News WP1

22 November: Update on medicines, resistance and control

The use of chemical treatment against sea lice in salmon farming has resulted in reduced effect and resistance against the different groups of compounds. One of the compounds, the organophosphate azamethiphos (AZA), exerts its effect on the acetylcholine esterase (AChE). This enzyme is essential in terminating nerve signals by cleaving the neurotransmitter acetylcholine in the synapse. A mutation in the AChE in salmon lice has been identified by our group and is directly related to a decrease in AZA sensitivity. To fully understand the effect of this mutation it is necessary to know more about the biochemical and physiological properties of AChE in salmon lice. To do so, work is on-going to describe catalytic properties of the different AChE variants, describe mRNA expression pattern and distribution of the enzyme in whole salmon louse sections. The work is carried out using different methods and techniques such as colorimetric assay for enzymatic activity, in situ hybridization and immuno-fluorescent antibody test.

Determination of resistance or reduced sensitivity against chemical treatments is usually based on bioassays of lice strains where the individual profiles are unknown. Since there is a strong correlation between individual survival of an AZA-treatment and the aforementioned mutation in the gene encoding AChE, we can use that knowledge to perform genotyping and analyse the catalytic properties of AChE in the same louse. Together with analysis of recombinant AChE this will make a very strong description of wild type versus mutated AChE in salmon lice.

07 March:  Medicines, resistance and control

IMG_0325 Stian Aaen WP1 (2)In work package 1, led by Professor Tor Einar Horsberg at the Norwegian School of Veterinary Science (NSVS), the researchers explore salmon lice genetics connected to resistance mechanisms, salmon lice physiology and pharmaceutical compounds with effect against sea lice.

A very important scientific goal for the SLRC is to develop laboratory methods that evaluate the effect of intervention substances, for instance vaccines, novel medicinal products or anti-attachment feeds. Accurate counting of the correct number of salmon lice attached to the fish before and after exposure to a test substance is challenging. The youngest life-stages are quite small, and they partially hide between the fish shells, which make them hard to detect. Furthermore, preadult and adult stages tend to leave their hosts for a variety of reasons.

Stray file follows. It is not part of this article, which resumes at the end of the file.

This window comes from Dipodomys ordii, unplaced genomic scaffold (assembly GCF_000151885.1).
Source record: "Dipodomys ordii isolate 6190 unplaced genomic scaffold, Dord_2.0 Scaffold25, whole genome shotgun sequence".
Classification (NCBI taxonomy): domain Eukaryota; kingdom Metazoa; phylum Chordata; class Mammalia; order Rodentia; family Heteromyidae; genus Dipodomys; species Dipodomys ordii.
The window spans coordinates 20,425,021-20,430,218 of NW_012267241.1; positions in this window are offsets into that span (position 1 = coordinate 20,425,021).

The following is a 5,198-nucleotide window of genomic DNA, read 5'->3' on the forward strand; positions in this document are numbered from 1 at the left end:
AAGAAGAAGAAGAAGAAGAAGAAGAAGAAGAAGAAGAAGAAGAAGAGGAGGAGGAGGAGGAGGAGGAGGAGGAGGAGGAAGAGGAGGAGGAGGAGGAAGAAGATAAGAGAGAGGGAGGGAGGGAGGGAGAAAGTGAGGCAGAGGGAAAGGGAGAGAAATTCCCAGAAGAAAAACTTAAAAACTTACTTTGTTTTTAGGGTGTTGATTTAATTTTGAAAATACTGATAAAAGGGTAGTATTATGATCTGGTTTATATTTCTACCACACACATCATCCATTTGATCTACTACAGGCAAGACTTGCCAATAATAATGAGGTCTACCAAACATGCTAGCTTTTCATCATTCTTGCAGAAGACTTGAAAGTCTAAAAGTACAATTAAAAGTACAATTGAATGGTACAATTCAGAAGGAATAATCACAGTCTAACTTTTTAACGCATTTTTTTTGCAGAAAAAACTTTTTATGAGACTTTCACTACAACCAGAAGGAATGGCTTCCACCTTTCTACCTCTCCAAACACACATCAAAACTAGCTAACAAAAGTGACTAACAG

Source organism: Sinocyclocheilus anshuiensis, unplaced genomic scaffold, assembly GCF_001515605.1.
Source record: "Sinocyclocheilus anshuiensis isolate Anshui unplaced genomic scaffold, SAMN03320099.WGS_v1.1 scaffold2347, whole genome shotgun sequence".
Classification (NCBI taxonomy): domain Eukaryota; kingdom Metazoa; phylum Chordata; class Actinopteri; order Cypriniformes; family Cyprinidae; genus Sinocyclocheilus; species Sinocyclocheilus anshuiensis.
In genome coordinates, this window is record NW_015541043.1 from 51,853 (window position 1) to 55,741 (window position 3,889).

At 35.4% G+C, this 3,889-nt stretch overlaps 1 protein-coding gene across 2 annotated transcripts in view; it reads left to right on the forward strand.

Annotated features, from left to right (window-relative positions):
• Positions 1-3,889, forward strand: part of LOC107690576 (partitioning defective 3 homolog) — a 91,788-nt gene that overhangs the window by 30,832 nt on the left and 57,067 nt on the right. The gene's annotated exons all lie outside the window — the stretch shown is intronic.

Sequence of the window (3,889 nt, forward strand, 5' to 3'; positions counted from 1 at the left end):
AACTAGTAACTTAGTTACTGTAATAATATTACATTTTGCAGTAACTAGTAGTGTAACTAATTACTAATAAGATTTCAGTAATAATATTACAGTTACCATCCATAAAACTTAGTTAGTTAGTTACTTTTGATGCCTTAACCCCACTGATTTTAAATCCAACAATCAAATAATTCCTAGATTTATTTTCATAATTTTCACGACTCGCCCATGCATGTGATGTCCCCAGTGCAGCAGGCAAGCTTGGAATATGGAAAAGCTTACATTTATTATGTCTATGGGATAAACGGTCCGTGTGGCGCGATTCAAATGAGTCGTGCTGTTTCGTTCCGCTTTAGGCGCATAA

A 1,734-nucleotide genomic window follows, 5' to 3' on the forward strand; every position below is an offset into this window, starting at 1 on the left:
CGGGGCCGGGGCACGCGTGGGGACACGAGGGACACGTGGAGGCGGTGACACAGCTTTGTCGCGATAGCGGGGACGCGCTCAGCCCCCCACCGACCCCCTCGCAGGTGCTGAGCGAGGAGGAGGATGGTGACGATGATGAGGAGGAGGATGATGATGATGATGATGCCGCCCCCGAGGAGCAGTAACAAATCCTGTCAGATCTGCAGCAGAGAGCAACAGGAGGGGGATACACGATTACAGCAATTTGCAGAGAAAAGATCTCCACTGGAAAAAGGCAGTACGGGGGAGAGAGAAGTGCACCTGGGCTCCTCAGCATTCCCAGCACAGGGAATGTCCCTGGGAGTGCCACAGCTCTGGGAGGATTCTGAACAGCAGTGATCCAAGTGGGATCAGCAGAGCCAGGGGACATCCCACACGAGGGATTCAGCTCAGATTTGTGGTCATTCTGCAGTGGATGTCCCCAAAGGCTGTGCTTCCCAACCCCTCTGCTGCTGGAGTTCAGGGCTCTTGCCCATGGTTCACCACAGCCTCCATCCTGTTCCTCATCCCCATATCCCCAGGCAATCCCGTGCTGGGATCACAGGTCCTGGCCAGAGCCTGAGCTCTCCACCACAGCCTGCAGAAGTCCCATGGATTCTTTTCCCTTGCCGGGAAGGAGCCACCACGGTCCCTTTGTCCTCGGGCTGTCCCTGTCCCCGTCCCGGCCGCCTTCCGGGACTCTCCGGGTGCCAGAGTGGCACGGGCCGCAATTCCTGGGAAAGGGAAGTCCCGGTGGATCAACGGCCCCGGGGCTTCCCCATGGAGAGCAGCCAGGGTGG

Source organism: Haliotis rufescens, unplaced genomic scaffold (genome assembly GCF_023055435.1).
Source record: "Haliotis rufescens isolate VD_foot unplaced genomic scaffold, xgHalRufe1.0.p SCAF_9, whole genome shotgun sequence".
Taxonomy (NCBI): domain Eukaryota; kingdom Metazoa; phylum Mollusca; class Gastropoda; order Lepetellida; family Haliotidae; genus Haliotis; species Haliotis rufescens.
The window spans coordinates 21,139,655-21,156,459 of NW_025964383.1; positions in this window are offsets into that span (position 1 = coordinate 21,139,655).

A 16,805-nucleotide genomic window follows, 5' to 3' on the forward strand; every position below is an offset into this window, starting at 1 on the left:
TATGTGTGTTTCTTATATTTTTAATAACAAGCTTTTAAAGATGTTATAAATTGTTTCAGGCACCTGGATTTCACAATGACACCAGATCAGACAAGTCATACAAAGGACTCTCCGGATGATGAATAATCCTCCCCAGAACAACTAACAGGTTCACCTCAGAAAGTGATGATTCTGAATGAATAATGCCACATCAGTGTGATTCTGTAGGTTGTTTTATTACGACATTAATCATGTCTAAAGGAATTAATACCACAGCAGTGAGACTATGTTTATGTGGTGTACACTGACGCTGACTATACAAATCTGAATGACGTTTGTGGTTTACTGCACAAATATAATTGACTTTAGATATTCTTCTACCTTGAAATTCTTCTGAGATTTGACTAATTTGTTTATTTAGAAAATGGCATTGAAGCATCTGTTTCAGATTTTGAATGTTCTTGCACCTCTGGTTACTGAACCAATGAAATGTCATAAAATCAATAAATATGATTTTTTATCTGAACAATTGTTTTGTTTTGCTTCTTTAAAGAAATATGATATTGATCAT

Therefore, one of the most important goals for WP1 is to develop a model of infection where the effects of all intervening means against salmon lice can be correctly predicted because the effect on all life cycles will be known.

The process of merging NSVS with the University of Life Sciences (UMB) is ongoing, and  yesterday, 07  March,  WP1 was one of the scientific projects introduced for representatives from the Department of Fisheries at Campus Ås. Lisbeth Berg-Hansen, the Norwegian Minister of Fisheries and Coastal Affairs, was present, and she showed great interest in the scientific work that was presented to her. One important observation is that even low concentrations of hydrogen peroxide, an anti-parasitic substance, inhibit hatching of salmon lice egg strings and development of infective larvae. Scientific work that results in hands-on knowledge like this is particularly welcomed by the industry, leading to a more effective way of reducing sea lice populations that have reduced sensitivity to medicinal products.

SLRC aims to work continuously with similar issues resulting in practical knowledge for the industry. Several interesting projects are currently in progress.

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